A woman in Australia was forced to give birth alone in a locked prison cell in a “degrading and high risk” incident, a report has found.
The woman, identified only as Amy, had told staff two hours earlier that she believed she might be in labour.
There were no complications at the birth.
The March incident was in a maximum security cell in Western Australia’s only women’s prison. A review found the event had exposed a series of failures.
One of them was that no alarm had been raised.
Amy had been sent to Bandyup Women’s Prison in the late stages of pregnancy after failing to meet the conditions of her bail, Australian media reported.
At 17:30 local time (09:30 GMT) on 11 March, she called from her cell to inform staff that she was distressed and possibly in labour.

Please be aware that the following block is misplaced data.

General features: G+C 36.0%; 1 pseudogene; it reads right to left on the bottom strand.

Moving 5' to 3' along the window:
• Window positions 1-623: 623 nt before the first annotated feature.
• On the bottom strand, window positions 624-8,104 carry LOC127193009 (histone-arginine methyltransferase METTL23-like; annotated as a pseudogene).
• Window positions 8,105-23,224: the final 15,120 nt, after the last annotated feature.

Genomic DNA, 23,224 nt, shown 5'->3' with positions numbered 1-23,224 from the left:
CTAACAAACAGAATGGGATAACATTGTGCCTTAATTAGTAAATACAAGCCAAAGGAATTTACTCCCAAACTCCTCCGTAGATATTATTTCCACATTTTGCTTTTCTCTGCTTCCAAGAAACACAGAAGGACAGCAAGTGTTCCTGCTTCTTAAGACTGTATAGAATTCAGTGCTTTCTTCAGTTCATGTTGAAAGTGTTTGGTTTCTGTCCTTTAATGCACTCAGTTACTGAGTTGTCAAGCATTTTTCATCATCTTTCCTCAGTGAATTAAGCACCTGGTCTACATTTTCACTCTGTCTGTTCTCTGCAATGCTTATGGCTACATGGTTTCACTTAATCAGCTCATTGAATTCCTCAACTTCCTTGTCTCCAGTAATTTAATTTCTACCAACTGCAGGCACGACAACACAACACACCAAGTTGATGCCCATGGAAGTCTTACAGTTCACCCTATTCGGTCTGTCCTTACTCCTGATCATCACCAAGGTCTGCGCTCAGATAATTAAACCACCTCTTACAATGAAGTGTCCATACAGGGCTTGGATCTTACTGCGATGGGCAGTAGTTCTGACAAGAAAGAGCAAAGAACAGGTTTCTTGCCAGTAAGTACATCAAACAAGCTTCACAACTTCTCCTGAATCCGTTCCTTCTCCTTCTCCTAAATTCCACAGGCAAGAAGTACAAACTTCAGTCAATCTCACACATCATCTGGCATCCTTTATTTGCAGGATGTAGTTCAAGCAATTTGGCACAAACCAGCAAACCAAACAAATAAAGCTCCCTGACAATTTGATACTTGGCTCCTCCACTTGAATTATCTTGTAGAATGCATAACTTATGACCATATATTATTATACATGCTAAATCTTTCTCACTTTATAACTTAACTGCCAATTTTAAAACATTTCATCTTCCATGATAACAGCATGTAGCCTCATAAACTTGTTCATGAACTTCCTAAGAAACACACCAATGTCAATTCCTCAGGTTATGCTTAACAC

After being taken for a health assessment, she reported abdominal pain but did not say she was in labour. Nurses were not informed of her earlier statement.
She was given paracetamol and returned to her cell, but became “audibly distressed” about 18:30 and began pleading for help.
Amy gave birth about 19:40. Nursing staff had arrived about five minutes earlier, but could not gain access to her cell because the only staff member with keys was not nearby.
The nurses had been forced to communicate with her through a hatch in the door, said the review by the state Inspector of Custodial Services Neil Morgan.
Amy and her baby were taken to hospital later that night.
Prof Morgan said he undertook the review “to understand how such distressing, degrading and high risk set of events could have occurred in a 21st Century Australian prison”.
His key findings were that:
- Accommodation for prisoners in the late stages of pregnancy was inadequate
- Communication was poor
- Staff were slow to act
- Record keeping and incident reporting was flawed
Western Australia’s Department of Justice was due to respond to the review’s recommendations later on Wednesday, WA Today reported.